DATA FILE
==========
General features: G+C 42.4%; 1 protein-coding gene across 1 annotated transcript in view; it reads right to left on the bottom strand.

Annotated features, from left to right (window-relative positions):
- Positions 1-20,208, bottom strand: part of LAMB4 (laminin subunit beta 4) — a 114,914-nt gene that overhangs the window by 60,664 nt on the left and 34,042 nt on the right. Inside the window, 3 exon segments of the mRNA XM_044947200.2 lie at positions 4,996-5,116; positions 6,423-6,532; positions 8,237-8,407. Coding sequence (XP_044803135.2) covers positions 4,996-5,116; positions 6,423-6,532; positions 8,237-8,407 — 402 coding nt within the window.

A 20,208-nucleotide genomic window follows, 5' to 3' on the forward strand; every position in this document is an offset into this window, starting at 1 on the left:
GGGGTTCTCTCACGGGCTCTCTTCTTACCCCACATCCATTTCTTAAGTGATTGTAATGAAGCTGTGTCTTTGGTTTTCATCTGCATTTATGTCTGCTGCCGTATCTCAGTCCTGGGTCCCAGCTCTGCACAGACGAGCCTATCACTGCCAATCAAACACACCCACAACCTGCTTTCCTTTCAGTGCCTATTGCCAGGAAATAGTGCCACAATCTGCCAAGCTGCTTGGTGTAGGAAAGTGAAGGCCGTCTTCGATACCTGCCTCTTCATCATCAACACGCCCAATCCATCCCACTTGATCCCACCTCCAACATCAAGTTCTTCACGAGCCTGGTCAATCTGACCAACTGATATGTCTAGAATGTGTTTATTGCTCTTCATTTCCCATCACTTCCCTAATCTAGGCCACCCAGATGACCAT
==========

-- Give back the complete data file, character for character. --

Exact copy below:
General features: G+C 42.4%; 1 protein-coding gene across 1 annotated transcript in view; it reads right to left on the bottom strand.

Annotated features, from left to right (window-relative positions):
- Positions 1-20,208, bottom strand: part of LAMB4 (laminin subunit beta 4) — a 114,914-nt gene that overhangs the window by 60,664 nt on the left and 34,042 nt on the right. Inside the window, 3 exon segments of the mRNA XM_044947200.2 lie at positions 4,996-5,116; positions 6,423-6,532; positions 8,237-8,407. Coding sequence (XP_044803135.2) covers positions 4,996-5,116; positions 6,423-6,532; positions 8,237-8,407 — 402 coding nt within the window.

A 20,208-nucleotide genomic window follows, 5' to 3' on the forward strand; every position in this document is an offset into this window, starting at 1 on the left:
GGGGTTCTCTCACGGGCTCTCTTCTTACCCCACATCCATTTCTTAAGTGATTGTAATGAAGCTGTGTCTTTGGTTTTCATCTGCATTTATGTCTGCTGCCGTATCTCAGTCCTGGGTCCCAGCTCTGCACAGACGAGCCTATCACTGCCAATCAAACACACCCACAACCTGCTTTCCTTTCAGTGCCTATTGCCAGGAAATAGTGCCACAATCTGCCAAGCTGCTTGGTGTAGGAAAGTGAAGGCCGTCTTCGATACCTGCCTCTTCATCATCAACACGCCCAATCCATCCCACTTGATCCCACCTCCAACATCAAGTTCTTCACGAGCCTGGTCAATCTGACCAACTGATATGTCTAGAATGTGTTTATTGCTCTTCATTTCCCATCACTTCCCTAATCTAGGCCACCCAGATGACCAT